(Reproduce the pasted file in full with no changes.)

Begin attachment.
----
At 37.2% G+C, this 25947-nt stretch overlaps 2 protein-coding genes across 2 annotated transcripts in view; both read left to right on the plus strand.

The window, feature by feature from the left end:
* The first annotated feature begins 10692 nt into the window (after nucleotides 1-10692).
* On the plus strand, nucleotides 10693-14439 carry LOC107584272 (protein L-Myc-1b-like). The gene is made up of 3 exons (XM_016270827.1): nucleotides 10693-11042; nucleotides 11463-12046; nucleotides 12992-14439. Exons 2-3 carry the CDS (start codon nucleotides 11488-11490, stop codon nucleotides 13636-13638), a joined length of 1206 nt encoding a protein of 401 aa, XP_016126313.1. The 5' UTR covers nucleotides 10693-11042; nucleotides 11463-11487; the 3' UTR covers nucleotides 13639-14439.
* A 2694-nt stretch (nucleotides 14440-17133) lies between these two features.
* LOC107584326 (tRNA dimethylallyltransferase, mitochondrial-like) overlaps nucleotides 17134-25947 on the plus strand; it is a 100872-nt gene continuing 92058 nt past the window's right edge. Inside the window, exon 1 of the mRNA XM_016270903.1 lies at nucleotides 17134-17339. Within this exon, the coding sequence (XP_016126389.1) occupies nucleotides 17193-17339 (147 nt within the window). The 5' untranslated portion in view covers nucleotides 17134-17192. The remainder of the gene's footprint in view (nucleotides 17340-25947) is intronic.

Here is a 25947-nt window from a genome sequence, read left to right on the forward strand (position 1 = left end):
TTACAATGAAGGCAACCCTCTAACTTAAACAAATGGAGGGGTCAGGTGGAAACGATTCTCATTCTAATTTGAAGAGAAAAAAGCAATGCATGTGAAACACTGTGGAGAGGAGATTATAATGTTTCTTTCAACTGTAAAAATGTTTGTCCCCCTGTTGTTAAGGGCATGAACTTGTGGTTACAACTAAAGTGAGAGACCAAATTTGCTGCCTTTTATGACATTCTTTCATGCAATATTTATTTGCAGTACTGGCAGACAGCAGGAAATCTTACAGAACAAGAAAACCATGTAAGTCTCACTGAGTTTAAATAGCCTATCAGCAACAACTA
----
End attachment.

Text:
At 37.2% G+C, this 25947-nt stretch overlaps 2 protein-coding genes across 2 annotated transcripts in view; both read left to right on the plus strand.

The window, feature by feature from the left end:
* The first annotated feature begins 10692 nt into the window (after nucleotides 1-10692).
* On the plus strand, nucleotides 10693-14439 carry LOC107584272 (protein L-Myc-1b-like). The gene is made up of 3 exons (XM_016270827.1): nucleotides 10693-11042; nucleotides 11463-12046; nucleotides 12992-14439. Exons 2-3 carry the CDS (start codon nucleotides 11488-11490, stop codon nucleotides 13636-13638), a joined length of 1206 nt encoding a protein of 401 aa, XP_016126313.1. The 5' UTR covers nucleotides 10693-11042; nucleotides 11463-11487; the 3' UTR covers nucleotides 13639-14439.
* A 2694-nt stretch (nucleotides 14440-17133) lies between these two features.
* LOC107584326 (tRNA dimethylallyltransferase, mitochondrial-like) overlaps nucleotides 17134-25947 on the plus strand; it is a 100872-nt gene continuing 92058 nt past the window's right edge. Inside the window, exon 1 of the mRNA XM_016270903.1 lies at nucleotides 17134-17339. Within this exon, the coding sequence (XP_016126389.1) occupies nucleotides 17193-17339 (147 nt within the window). The 5' untranslated portion in view covers nucleotides 17134-17192. The remainder of the gene's footprint in view (nucleotides 17340-25947) is intronic.

Here is a 25947-nt window from a genome sequence, read left to right on the forward strand (position 1 = left end):
TTACAATGAAGGCAACCCTCTAACTTAAACAAATGGAGGGGTCAGGTGGAAACGATTCTCATTCTAATTTGAAGAGAAAAAAGCAATGCATGTGAAACACTGTGGAGAGGAGATTATAATGTTTCTTTCAACTGTAAAAATGTTTGTCCCCCTGTTGTTAAGGGCATGAACTTGTGGTTACAACTAAAGTGAGAGACCAAATTTGCTGCCTTTTATGACATTCTTTCATGCAATATTTATTTGCAGTACTGGCAGACAGCAGGAAATCTTACAGAACAAGAAAACCATGTAAGTCTCACTGAGTTTAAATAGCCTATCAGCAACAACTA